“You should have seen the take they stopped. They made him stop in the midst of a take.  ‘Cause he was like 300 pounds.  Huge and he had a toy harmonica, a tiny harmonica that he would put in his mouth.  He could hold it between his lips.  Oh man. So, he got up there on stage to do his set and he put that little harmonica in his mouth.  That was the surprise.  The band was playing, and it came time for the instrumental and he was kinda dancin’ around when he came up again for air, he was playing harmonica and holding the microphone.  It was theatrical and funny stuff for the fish fry.  I had to use a Wolf track on Blue Collar.

“I met Leon Russell with Jackie DeShannon; she introduced me. Leon at the time was playing piano in a bar in Covina. He was an innovative piano player. He was good. In those days it was real hard to find rock ‘n’ roll piano players who didn’t play too much. Leon talked the same language. You could really hear Leon play in the Shindig! television band. I put him in the TAMI Show band, and he’s all over the soundtrack. I knew Leon would emerge as a band leader.”

In 1985, I watched a Marvin Hagler and Thomas Hearns boxing match with Jack Nitzsche and Denny Bruce inside Bruce’s Bel-Air home. That night Nitzsche touted and endorsed Good’s telegenic musical vision but also lamented network executives who couldn’t handle race mixed recording artists vocalizing together on camera in their early 1964 Shindig! TV pilot. Our current politically correct climate prohibits me from printing Jack’s specific memory statement and exact racist wording of a cautionary remark he heard at the time uttered from a couple of former  ABC programmers and censors. In addition, brass also didn’t want Jack’s Caucasian wife, Gracia, a studio background singer and a regular member of the Blossoms, Shindig! regulars, to appear on the weekly series with them.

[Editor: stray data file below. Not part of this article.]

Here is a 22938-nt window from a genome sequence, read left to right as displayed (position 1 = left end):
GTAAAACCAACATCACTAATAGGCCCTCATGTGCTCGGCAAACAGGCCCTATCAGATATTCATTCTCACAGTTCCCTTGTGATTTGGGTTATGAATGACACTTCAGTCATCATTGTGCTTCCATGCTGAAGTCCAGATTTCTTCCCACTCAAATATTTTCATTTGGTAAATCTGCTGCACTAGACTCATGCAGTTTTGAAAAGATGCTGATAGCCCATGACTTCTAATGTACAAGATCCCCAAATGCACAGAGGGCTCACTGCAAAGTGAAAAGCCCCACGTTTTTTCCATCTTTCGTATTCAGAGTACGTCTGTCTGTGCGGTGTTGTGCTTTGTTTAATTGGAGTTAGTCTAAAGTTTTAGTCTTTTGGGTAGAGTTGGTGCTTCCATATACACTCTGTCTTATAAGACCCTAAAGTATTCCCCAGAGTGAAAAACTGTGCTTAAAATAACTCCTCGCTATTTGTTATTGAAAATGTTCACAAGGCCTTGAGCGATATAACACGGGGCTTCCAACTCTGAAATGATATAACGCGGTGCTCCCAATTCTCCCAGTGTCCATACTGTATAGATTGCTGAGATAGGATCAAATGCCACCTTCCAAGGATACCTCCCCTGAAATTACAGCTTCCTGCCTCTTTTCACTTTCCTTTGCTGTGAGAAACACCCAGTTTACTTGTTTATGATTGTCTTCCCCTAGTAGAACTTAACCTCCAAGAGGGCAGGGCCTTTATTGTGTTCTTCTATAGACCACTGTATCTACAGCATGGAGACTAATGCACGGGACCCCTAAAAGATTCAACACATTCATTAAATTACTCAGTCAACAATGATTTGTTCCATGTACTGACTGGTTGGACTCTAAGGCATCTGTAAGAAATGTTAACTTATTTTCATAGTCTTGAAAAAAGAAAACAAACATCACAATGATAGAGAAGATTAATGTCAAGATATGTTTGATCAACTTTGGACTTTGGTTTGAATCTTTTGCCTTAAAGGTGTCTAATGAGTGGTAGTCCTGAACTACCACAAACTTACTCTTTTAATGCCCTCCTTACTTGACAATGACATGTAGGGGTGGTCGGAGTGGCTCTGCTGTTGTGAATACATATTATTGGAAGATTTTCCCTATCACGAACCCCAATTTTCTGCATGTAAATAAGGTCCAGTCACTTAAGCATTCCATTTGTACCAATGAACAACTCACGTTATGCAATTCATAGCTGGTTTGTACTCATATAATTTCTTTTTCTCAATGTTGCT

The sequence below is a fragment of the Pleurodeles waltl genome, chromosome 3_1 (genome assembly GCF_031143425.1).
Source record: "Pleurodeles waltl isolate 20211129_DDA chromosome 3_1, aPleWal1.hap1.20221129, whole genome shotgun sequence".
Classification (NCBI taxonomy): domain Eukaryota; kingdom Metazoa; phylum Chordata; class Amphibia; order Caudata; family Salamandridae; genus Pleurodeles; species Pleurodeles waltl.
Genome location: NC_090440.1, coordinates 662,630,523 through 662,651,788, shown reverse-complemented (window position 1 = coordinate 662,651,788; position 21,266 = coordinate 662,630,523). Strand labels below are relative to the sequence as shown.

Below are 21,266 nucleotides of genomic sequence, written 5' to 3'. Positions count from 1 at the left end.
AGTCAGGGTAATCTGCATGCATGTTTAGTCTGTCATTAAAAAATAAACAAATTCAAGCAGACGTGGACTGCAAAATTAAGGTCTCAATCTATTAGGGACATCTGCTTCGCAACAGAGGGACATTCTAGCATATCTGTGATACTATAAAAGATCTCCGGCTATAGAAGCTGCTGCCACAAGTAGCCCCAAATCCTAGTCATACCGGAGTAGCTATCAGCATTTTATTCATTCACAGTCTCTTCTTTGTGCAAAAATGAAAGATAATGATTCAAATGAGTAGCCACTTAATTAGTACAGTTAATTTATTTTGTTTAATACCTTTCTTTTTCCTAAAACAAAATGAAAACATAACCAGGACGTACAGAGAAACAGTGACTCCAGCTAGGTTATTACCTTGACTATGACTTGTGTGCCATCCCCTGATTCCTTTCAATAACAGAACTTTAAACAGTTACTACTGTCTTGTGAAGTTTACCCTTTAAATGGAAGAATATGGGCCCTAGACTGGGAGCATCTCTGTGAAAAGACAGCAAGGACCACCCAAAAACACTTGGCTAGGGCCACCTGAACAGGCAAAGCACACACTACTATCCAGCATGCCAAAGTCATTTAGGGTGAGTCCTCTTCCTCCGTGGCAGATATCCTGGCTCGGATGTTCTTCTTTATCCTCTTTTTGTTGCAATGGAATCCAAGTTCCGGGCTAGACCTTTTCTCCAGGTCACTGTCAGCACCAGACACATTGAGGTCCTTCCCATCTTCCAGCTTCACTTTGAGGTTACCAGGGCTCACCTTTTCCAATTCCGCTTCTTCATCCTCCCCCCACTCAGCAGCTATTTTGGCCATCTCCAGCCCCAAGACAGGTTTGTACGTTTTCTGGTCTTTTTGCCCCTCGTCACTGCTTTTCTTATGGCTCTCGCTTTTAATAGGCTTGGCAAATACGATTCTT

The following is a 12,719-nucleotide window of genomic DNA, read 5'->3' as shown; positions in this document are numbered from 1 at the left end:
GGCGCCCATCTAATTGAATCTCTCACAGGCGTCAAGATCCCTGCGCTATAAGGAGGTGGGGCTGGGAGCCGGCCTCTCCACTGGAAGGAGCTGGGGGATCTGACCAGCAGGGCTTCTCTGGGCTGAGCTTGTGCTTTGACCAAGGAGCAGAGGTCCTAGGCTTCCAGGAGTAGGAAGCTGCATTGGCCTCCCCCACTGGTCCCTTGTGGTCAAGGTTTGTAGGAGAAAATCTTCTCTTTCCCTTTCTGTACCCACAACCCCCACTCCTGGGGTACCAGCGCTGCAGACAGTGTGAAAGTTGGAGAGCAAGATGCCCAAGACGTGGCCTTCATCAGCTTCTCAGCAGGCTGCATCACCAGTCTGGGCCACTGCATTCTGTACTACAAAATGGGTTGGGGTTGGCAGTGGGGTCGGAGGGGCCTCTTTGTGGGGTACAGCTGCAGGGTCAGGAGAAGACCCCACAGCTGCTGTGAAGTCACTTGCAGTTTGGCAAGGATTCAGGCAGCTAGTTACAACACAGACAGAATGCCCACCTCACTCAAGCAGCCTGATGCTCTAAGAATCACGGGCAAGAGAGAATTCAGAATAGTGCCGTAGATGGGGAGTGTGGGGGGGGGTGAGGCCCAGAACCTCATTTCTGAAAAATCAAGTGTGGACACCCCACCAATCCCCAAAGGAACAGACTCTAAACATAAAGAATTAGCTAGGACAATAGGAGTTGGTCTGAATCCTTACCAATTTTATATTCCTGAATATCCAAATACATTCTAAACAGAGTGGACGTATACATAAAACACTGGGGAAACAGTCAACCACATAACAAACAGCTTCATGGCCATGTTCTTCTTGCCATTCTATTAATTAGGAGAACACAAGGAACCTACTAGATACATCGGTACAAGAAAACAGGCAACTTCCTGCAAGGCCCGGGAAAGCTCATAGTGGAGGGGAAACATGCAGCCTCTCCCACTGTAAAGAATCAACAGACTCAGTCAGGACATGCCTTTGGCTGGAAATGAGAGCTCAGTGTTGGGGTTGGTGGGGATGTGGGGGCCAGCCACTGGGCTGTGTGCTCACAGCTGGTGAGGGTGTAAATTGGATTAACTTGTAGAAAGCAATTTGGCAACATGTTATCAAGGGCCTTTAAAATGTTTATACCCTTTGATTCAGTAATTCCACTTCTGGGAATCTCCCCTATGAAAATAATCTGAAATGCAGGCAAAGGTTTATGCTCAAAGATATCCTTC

By January ’66 Good had his final argument with ABC executives, splitting from Shindig! He went on to produce the locally shot TV special 33 1/3 Revolutions per Monkee that was broadcast on NBC-TV on April 14, 1969. Fats Domino, Little Richard, Jerry Lee Lewis, the Clara Ward Singers, the Buddy Miles Express and Brian Auger, Julie Driscoll and the Trinity were the guests.

 

 

Harvey Kubernik is the author of 12 books, including Leonard Cohen, Everybody Knows, and Neil Young, Heart of Gold.  In April 2017, Sterling published Kubernik’s 1967 A Complete Rock Music History of the Summer of Love. Kubernik’s literary anthology Inside Cave Hollywood: The Harvey Kubernik Music InnerViews and InterViews Collection, Vol 1 will be published during November 2017 by Cave Hollywood.